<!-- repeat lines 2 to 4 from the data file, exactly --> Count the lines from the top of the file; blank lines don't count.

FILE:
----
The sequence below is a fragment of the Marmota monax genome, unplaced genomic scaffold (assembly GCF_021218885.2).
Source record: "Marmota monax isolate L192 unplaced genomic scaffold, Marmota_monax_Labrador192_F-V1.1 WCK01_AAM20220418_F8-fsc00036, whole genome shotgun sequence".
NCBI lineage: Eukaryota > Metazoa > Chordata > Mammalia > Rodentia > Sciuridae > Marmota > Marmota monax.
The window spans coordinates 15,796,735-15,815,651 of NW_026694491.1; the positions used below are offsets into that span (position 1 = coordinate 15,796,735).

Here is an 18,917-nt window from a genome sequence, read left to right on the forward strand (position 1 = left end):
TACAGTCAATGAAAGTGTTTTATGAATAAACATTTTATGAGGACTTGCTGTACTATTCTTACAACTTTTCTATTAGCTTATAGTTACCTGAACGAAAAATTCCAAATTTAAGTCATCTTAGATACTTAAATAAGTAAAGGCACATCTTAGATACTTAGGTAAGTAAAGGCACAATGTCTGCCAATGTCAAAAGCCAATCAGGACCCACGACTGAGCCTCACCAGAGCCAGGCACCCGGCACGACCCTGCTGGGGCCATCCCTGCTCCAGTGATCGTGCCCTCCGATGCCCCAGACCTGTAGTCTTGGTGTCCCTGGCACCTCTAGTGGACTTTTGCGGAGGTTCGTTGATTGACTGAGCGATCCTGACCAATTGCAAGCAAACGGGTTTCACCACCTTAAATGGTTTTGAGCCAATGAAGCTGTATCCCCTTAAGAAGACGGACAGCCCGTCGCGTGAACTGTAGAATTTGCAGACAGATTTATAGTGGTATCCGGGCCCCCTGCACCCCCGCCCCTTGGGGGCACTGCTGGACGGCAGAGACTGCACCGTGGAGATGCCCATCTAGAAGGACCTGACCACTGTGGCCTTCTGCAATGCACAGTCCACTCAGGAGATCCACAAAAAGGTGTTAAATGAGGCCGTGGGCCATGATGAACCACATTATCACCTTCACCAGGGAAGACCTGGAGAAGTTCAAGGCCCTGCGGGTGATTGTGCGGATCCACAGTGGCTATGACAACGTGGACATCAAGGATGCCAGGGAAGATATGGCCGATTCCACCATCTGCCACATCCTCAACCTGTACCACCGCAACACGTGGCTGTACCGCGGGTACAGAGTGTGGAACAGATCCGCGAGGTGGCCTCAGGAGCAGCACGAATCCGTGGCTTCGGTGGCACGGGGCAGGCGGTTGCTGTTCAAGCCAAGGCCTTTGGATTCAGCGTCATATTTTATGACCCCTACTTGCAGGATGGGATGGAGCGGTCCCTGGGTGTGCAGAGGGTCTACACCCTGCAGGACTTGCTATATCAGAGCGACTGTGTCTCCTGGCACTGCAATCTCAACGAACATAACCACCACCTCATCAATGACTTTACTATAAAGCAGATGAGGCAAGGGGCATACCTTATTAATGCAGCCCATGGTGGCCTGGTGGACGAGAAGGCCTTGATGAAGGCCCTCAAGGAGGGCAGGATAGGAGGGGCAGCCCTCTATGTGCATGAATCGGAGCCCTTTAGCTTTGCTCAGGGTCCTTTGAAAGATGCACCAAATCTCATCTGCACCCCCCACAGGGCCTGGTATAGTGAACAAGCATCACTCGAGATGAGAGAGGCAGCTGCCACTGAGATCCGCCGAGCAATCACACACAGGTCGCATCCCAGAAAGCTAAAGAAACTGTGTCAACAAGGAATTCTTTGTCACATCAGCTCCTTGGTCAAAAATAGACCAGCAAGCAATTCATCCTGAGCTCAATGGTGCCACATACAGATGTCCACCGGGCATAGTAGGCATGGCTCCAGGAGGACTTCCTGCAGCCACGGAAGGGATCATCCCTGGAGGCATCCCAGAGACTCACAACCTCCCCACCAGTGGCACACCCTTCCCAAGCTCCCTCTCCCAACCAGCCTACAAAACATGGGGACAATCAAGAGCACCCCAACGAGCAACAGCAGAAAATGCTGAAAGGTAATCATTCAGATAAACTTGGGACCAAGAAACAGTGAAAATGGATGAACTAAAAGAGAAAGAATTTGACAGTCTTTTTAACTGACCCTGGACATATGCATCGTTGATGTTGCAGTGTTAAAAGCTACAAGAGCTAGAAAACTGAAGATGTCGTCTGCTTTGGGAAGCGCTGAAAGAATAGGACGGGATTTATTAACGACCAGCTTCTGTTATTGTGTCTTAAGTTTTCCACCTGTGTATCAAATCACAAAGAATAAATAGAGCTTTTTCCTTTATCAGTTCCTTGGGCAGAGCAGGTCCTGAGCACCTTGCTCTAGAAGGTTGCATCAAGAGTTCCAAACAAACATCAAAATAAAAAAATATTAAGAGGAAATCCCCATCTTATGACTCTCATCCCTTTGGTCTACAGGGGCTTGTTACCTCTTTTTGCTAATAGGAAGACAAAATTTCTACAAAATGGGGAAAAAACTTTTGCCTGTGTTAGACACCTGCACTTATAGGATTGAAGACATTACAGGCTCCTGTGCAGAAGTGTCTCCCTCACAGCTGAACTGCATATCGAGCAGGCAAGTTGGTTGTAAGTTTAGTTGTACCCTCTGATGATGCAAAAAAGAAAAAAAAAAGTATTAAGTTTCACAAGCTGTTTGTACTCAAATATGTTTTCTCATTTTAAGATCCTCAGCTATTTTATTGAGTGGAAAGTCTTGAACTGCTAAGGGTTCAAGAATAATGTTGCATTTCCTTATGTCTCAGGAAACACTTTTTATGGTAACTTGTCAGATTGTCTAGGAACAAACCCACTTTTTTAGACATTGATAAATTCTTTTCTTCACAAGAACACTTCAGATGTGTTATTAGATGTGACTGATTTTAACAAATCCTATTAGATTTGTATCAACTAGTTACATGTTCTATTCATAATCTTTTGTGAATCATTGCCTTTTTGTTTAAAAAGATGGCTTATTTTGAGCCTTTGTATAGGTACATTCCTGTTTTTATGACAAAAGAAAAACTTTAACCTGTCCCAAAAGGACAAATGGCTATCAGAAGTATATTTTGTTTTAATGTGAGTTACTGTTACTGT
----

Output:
Source record: "Marmota monax isolate L192 unplaced genomic scaffold, Marmota_monax_Labrador192_F-V1.1 WCK01_AAM20220418_F8-fsc00036, whole genome shotgun sequence".
NCBI lineage: Eukaryota > Metazoa > Chordata > Mammalia > Rodentia > Sciuridae > Marmota > Marmota monax.
The window spans coordinates 15,796,735-15,815,651 of NW_026694491.1; the positions used below are offsets into that span (position 1 = coordinate 15,796,735).